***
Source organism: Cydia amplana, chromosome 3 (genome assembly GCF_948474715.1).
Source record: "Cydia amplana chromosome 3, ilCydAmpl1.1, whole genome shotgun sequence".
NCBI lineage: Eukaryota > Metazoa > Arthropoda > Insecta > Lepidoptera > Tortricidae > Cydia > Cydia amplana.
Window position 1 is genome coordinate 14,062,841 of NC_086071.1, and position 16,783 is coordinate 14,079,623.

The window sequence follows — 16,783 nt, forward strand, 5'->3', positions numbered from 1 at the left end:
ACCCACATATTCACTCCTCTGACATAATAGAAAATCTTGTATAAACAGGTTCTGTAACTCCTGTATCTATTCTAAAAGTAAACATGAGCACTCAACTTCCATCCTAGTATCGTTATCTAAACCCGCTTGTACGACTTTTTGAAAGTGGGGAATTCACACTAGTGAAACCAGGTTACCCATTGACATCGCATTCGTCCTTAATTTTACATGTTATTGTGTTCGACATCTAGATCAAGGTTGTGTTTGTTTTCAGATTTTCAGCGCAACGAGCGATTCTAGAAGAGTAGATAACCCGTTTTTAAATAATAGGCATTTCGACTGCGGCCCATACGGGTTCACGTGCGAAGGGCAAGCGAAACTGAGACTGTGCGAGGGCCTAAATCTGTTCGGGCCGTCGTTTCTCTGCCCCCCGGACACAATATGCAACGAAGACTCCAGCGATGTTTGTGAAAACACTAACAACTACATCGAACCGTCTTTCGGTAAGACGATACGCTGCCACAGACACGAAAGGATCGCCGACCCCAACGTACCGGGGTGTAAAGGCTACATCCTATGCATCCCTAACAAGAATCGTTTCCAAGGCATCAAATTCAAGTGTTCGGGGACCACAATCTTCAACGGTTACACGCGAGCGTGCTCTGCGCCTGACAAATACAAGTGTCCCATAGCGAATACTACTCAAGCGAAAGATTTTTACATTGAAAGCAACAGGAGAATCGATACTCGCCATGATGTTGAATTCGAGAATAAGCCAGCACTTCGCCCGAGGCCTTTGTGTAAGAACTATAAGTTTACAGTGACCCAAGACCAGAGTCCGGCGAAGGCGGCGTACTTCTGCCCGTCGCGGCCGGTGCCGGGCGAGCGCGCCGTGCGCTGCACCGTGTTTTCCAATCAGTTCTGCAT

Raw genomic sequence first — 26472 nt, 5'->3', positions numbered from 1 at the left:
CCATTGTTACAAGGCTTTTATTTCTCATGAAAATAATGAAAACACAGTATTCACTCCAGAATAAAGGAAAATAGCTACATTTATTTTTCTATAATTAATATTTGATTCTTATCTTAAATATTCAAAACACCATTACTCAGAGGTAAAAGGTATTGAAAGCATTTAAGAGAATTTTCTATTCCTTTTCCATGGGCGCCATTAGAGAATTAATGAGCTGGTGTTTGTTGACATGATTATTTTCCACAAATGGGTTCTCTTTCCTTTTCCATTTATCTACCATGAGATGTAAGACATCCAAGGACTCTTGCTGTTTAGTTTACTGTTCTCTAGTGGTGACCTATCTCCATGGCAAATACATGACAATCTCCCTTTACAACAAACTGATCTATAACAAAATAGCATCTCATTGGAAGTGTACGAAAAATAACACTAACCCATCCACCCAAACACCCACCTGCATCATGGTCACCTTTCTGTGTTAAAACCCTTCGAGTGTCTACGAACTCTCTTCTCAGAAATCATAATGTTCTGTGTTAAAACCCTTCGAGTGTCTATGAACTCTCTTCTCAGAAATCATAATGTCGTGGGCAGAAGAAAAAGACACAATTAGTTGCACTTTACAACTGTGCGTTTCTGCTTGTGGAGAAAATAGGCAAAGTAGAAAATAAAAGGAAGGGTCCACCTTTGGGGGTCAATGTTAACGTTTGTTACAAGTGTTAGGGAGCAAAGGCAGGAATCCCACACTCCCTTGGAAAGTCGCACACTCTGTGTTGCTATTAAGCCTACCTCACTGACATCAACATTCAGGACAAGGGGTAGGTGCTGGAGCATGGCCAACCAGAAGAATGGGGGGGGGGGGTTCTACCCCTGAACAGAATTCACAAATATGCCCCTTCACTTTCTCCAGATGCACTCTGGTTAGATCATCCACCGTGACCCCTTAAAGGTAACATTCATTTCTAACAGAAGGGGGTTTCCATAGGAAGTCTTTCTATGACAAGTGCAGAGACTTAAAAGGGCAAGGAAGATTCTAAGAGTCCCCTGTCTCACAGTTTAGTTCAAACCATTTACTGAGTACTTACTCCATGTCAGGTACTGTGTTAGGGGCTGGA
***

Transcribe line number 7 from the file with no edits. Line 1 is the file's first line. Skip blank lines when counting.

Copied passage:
Raw genomic sequence first — 26472 nt, 5'->3', positions numbered from 1 at the left: